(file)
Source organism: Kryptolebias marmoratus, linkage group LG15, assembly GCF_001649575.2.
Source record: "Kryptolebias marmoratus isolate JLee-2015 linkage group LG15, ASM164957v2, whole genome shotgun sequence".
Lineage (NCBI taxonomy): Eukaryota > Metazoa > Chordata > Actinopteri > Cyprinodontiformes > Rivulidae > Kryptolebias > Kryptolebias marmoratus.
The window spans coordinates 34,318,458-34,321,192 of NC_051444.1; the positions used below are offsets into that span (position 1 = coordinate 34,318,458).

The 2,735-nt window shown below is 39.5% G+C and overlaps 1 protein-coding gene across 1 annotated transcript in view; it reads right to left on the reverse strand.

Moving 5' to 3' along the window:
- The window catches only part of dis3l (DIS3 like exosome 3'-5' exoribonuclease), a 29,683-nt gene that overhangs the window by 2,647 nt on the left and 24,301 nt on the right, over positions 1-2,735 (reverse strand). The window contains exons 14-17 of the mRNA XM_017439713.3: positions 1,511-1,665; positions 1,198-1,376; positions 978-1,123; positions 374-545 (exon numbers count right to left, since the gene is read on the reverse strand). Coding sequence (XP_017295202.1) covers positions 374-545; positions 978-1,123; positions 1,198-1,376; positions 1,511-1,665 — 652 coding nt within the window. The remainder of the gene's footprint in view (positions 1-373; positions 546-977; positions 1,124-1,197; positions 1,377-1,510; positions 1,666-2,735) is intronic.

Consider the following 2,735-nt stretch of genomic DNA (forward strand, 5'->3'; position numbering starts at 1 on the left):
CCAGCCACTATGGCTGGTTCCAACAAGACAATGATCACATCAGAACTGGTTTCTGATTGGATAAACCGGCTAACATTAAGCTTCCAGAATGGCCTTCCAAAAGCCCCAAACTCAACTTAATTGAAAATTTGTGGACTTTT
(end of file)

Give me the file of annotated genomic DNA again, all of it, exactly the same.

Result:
Source organism: Kryptolebias marmoratus, linkage group LG15, assembly GCF_001649575.2.
Source record: "Kryptolebias marmoratus isolate JLee-2015 linkage group LG15, ASM164957v2, whole genome shotgun sequence".
Lineage (NCBI taxonomy): Eukaryota > Metazoa > Chordata > Actinopteri > Cyprinodontiformes > Rivulidae > Kryptolebias > Kryptolebias marmoratus.
The window spans coordinates 34,318,458-34,321,192 of NC_051444.1; the positions used below are offsets into that span (position 1 = coordinate 34,318,458).

The 2,735-nt window shown below is 39.5% G+C and overlaps 1 protein-coding gene across 1 annotated transcript in view; it reads right to left on the reverse strand.

Moving 5' to 3' along the window:
- The window catches only part of dis3l (DIS3 like exosome 3'-5' exoribonuclease), a 29,683-nt gene that overhangs the window by 2,647 nt on the left and 24,301 nt on the right, over positions 1-2,735 (reverse strand). The window contains exons 14-17 of the mRNA XM_017439713.3: positions 1,511-1,665; positions 1,198-1,376; positions 978-1,123; positions 374-545 (exon numbers count right to left, since the gene is read on the reverse strand). Coding sequence (XP_017295202.1) covers positions 374-545; positions 978-1,123; positions 1,198-1,376; positions 1,511-1,665 — 652 coding nt within the window. The remainder of the gene's footprint in view (positions 1-373; positions 546-977; positions 1,124-1,197; positions 1,377-1,510; positions 1,666-2,735) is intronic.

Consider the following 2,735-nt stretch of genomic DNA (forward strand, 5'->3'; position numbering starts at 1 on the left):
CCAGCCACTATGGCTGGTTCCAACAAGACAATGATCACATCAGAACTGGTTTCTGATTGGATAAACCGGCTAACATTAAGCTTCCAGAATGGCCTTCCAAAAGCCCCAAACTCAACTTAATTGAAAATTTGTGGACTTTT